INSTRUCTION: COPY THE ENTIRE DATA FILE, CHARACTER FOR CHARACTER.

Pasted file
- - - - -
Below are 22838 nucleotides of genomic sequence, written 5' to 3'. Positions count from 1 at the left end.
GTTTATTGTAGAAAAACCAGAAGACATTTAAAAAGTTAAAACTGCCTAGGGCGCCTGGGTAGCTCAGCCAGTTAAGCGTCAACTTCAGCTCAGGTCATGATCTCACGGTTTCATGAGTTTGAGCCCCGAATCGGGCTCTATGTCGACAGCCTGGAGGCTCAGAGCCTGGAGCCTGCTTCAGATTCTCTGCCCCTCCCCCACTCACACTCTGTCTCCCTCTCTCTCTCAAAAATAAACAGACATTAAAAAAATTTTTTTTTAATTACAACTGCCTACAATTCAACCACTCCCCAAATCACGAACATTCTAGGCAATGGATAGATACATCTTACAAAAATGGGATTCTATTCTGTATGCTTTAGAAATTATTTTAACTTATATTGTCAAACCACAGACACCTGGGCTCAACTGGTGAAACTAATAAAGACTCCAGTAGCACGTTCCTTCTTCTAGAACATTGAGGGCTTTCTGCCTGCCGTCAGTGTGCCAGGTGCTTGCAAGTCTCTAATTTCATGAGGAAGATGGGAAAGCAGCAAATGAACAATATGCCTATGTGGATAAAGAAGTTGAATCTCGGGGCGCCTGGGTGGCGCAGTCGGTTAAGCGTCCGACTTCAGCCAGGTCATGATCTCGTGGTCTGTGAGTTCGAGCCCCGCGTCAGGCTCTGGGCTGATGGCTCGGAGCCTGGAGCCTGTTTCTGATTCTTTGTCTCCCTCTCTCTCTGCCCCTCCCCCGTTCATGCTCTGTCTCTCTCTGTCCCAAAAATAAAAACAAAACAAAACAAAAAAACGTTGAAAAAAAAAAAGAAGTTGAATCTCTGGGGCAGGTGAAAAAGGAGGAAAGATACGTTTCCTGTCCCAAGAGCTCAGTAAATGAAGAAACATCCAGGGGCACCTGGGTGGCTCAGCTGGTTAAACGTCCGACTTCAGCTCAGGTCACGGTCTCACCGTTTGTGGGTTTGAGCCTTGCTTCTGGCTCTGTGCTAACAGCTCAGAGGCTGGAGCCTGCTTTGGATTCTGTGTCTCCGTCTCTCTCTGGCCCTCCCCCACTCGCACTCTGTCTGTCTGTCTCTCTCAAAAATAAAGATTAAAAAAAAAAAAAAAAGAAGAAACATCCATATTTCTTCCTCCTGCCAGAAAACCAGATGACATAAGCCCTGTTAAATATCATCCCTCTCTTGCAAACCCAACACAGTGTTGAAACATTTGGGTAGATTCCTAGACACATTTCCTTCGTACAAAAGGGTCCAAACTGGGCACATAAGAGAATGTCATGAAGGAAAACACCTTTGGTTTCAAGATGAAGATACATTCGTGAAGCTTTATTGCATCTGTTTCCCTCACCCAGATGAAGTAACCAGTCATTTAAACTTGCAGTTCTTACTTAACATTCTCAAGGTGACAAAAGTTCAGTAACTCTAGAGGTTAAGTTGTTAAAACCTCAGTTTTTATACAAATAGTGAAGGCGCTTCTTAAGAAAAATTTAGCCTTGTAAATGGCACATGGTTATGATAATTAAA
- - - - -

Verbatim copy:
Below are 22838 nucleotides of genomic sequence, written 5' to 3'. Positions count from 1 at the left end.
GTTTATTGTAGAAAAACCAGAAGACATTTAAAAAGTTAAAACTGCCTAGGGCGCCTGGGTAGCTCAGCCAGTTAAGCGTCAACTTCAGCTCAGGTCATGATCTCACGGTTTCATGAGTTTGAGCCCCGAATCGGGCTCTATGTCGACAGCCTGGAGGCTCAGAGCCTGGAGCCTGCTTCAGATTCTCTGCCCCTCCCCCACTCACACTCTGTCTCCCTCTCTCTCTCAAAAATAAACAGACATTAAAAAAATTTTTTTTTAATTACAACTGCCTACAATTCAACCACTCCCCAAATCACGAACATTCTAGGCAATGGATAGATACATCTTACAAAAATGGGATTCTATTCTGTATGCTTTAGAAATTATTTTAACTTATATTGTCAAACCACAGACACCTGGGCTCAACTGGTGAAACTAATAAAGACTCCAGTAGCACGTTCCTTCTTCTAGAACATTGAGGGCTTTCTGCCTGCCGTCAGTGTGCCAGGTGCTTGCAAGTCTCTAATTTCATGAGGAAGATGGGAAAGCAGCAAATGAACAATATGCCTATGTGGATAAAGAAGTTGAATCTCGGGGCGCCTGGGTGGCGCAGTCGGTTAAGCGTCCGACTTCAGCCAGGTCATGATCTCGTGGTCTGTGAGTTCGAGCCCCGCGTCAGGCTCTGGGCTGATGGCTCGGAGCCTGGAGCCTGTTTCTGATTCTTTGTCTCCCTCTCTCTCTGCCCCTCCCCCGTTCATGCTCTGTCTCTCTCTGTCCCAAAAATAAAAACAAAACAAAACAAAAAAACGTTGAAAAAAAAAAAGAAGTTGAATCTCTGGGGCAGGTGAAAAAGGAGGAAAGATACGTTTCCTGTCCCAAGAGCTCAGTAAATGAAGAAACATCCAGGGGCACCTGGGTGGCTCAGCTGGTTAAACGTCCGACTTCAGCTCAGGTCACGGTCTCACCGTTTGTGGGTTTGAGCCTTGCTTCTGGCTCTGTGCTAACAGCTCAGAGGCTGGAGCCTGCTTTGGATTCTGTGTCTCCGTCTCTCTCTGGCCCTCCCCCACTCGCACTCTGTCTGTCTGTCTCTCTCAAAAATAAAGATTAAAAAAAAAAAAAAAAGAAGAAACATCCATATTTCTTCCTCCTGCCAGAAAACCAGATGACATAAGCCCTGTTAAATATCATCCCTCTCTTGCAAACCCAACACAGTGTTGAAACATTTGGGTAGATTCCTAGACACATTTCCTTCGTACAAAAGGGTCCAAACTGGGCACATAAGAGAATGTCATGAAGGAAAACACCTTTGGTTTCAAGATGAAGATACATTCGTGAAGCTTTATTGCATCTGTTTCCCTCACCCAGATGAAGTAACCAGTCATTTAAACTTGCAGTTCTTACTTAACATTCTCAAGGTGACAAAAGTTCAGTAACTCTAGAGGTTAAGTTGTTAAAACCTCAGTTTTTATACAAATAGTGAAGGCGCTTCTTAAGAAAAATTTAGCCTTGTAAATGGCACATGGTTATGATAATTAAA